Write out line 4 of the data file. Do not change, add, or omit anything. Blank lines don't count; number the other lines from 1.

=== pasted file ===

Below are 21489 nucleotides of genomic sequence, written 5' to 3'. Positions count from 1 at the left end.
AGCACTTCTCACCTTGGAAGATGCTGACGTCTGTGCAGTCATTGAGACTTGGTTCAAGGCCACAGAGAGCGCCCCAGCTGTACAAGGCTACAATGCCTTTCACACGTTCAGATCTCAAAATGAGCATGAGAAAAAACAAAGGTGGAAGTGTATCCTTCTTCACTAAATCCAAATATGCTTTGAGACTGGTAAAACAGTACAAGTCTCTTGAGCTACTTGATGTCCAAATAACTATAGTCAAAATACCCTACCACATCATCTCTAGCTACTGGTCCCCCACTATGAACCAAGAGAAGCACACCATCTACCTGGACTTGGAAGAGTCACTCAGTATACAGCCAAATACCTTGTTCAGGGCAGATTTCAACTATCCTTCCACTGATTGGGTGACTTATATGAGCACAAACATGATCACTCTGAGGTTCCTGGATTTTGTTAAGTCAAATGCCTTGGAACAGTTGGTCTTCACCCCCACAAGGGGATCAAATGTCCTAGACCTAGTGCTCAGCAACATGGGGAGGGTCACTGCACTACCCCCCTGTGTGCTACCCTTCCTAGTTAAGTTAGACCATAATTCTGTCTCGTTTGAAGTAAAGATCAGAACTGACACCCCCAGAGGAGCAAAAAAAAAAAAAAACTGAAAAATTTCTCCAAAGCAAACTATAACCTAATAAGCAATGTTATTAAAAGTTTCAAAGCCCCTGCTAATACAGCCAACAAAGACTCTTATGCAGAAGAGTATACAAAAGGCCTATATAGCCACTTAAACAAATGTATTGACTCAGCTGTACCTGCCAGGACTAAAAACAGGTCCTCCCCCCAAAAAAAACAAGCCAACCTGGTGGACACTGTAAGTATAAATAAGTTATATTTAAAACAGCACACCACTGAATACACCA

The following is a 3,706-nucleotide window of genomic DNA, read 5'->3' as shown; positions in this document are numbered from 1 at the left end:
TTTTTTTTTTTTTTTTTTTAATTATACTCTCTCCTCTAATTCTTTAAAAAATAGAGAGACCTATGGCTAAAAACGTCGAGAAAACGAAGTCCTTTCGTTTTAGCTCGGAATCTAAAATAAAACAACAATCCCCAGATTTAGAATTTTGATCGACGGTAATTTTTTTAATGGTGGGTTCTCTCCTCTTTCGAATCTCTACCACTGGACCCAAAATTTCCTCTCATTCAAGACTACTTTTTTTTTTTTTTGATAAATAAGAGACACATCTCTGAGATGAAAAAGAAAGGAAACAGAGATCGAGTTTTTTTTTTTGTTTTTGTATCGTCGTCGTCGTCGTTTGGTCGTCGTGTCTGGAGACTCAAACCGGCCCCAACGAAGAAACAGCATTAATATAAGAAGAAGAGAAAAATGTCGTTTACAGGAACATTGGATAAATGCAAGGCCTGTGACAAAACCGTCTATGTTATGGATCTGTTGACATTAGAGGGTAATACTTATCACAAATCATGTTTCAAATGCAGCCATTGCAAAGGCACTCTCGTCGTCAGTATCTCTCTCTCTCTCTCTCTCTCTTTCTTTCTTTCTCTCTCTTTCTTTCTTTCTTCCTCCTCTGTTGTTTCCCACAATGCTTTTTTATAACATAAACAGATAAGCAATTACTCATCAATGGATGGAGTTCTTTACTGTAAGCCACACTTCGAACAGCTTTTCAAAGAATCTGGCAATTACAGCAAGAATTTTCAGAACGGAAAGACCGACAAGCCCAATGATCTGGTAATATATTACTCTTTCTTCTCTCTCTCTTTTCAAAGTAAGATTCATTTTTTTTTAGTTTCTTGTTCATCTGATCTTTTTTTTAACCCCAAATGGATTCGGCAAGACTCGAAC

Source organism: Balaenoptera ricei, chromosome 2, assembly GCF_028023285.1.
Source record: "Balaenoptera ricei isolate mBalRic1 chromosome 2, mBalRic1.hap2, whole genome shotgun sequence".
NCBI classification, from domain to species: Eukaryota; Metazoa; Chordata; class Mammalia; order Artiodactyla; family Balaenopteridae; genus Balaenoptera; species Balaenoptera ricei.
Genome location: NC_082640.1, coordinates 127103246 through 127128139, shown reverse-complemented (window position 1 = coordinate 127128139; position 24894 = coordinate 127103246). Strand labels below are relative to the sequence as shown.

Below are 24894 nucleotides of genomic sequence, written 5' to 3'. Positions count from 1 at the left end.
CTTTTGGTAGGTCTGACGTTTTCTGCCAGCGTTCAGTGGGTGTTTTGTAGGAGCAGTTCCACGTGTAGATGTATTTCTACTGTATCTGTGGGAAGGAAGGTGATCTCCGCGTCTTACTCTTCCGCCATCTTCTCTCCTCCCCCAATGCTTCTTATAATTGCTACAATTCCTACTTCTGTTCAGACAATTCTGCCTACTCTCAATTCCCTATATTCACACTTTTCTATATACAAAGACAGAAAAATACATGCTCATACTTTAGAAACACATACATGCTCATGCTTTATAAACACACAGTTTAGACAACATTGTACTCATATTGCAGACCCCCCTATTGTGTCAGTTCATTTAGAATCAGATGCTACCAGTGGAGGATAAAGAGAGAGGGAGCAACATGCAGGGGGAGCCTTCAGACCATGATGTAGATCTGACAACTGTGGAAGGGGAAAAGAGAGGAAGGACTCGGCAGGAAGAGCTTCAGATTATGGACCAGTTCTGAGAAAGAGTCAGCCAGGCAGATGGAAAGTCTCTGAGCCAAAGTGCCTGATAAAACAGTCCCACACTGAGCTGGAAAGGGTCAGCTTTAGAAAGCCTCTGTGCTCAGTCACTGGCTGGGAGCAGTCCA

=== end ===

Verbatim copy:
TTTTTTTTTTTTTTTTTTTAATTATACTCTCTCCTCTAATTCTTTAAAAAATAGAGAGACCTATGGCTAAAAACGTCGAGAAAACGAAGTCCTTTCGTTTTAGCTCGGAATCTAAAATAAAACAACAATCCCCAGATTTAGAATTTTGATCGACGGTAATTTTTTTAATGGTGGGTTCTCTCCTCTTTCGAATCTCTACCACTGGACCCAAAATTTCCTCTCATTCAAGACTACTTTTTTTTTTTTTTGATAAATAAGAGACACATCTCTGAGATGAAAAAGAAAGGAAACAGAGATCGAGTTTTTTTTTTTGTTTTTGTATCGTCGTCGTCGTCGTTTGGTCGTCGTGTCTGGAGACTCAAACCGGCCCCAACGAAGAAACAGCATTAATATAAGAAGAAGAGAAAAATGTCGTTTACAGGAACATTGGATAAATGCAAGGCCTGTGACAAAACCGTCTATGTTATGGATCTGTTGACATTAGAGGGTAATACTTATCACAAATCATGTTTCAAATGCAGCCATTGCAAAGGCACTCTCGTCGTCAGTATCTCTCTCTCTCTCTCTCTCTCTTTCTTTCTTTCTCTCTCTTTCTTTCTTTCTTCCTCCTCTGTTGTTTCCCACAATGCTTTTTTATAACATAAACAGATAAGCAATTACTCATCAATGGATGGAGTTCTTTACTGTAAGCCACACTTCGAACAGCTTTTCAAAGAATCTGGCAATTACAGCAAGAATTTTCAGAACGGAAAGACCGACAAGCCCAATGATCTGGTAATATATTACTCTTTCTTCTCTCTCTCTTTTCAAAGTAAGATTCATTTTTTTTTAGTTTCTTGTTCATCTGATCTTTTTTTTAACCCCAAATGGATTCGGCAAGACTCGAAC